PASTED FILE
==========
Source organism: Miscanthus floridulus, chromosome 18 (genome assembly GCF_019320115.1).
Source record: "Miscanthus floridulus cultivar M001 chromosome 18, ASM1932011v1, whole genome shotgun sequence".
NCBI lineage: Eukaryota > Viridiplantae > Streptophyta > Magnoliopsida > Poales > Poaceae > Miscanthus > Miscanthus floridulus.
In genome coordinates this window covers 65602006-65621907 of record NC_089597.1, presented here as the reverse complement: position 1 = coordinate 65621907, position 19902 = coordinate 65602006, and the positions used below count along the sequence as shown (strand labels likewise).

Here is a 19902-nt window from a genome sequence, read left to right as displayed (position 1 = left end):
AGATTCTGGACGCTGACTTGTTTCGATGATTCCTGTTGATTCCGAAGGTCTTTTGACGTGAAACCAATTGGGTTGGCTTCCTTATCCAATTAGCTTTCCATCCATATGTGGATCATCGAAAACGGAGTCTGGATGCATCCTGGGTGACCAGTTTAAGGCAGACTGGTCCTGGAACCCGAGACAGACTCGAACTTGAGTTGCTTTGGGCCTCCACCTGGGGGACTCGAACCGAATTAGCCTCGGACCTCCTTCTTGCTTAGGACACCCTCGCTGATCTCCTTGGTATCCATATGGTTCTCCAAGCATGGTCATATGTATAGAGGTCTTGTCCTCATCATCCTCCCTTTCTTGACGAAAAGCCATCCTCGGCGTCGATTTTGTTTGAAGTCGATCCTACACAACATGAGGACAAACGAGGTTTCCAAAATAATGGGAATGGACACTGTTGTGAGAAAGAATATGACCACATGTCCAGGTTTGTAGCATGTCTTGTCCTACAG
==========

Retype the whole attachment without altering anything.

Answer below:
Source organism: Miscanthus floridulus, chromosome 18 (genome assembly GCF_019320115.1).
Source record: "Miscanthus floridulus cultivar M001 chromosome 18, ASM1932011v1, whole genome shotgun sequence".
NCBI lineage: Eukaryota > Viridiplantae > Streptophyta > Magnoliopsida > Poales > Poaceae > Miscanthus > Miscanthus floridulus.
In genome coordinates this window covers 65602006-65621907 of record NC_089597.1, presented here as the reverse complement: position 1 = coordinate 65621907, position 19902 = coordinate 65602006, and the positions used below count along the sequence as shown (strand labels likewise).

Here is a 19902-nt window from a genome sequence, read left to right as displayed (position 1 = left end):
AGATTCTGGACGCTGACTTGTTTCGATGATTCCTGTTGATTCCGAAGGTCTTTTGACGTGAAACCAATTGGGTTGGCTTCCTTATCCAATTAGCTTTCCATCCATATGTGGATCATCGAAAACGGAGTCTGGATGCATCCTGGGTGACCAGTTTAAGGCAGACTGGTCCTGGAACCCGAGACAGACTCGAACTTGAGTTGCTTTGGGCCTCCACCTGGGGGACTCGAACCGAATTAGCCTCGGACCTCCTTCTTGCTTAGGACACCCTCGCTGATCTCCTTGGTATCCATATGGTTCTCCAAGCATGGTCATATGTATAGAGGTCTTGTCCTCATCATCCTCCCTTTCTTGACGAAAAGCCATCCTCGGCGTCGATTTTGTTTGAAGTCGATCCTACACAACATGAGGACAAACGAGGTTTCCAAAATAATGGGAATGGACACTGTTGTGAGAAAGAATATGACCACATGTCCAGGTTTGTAGCATGTCTTGTCCTACAG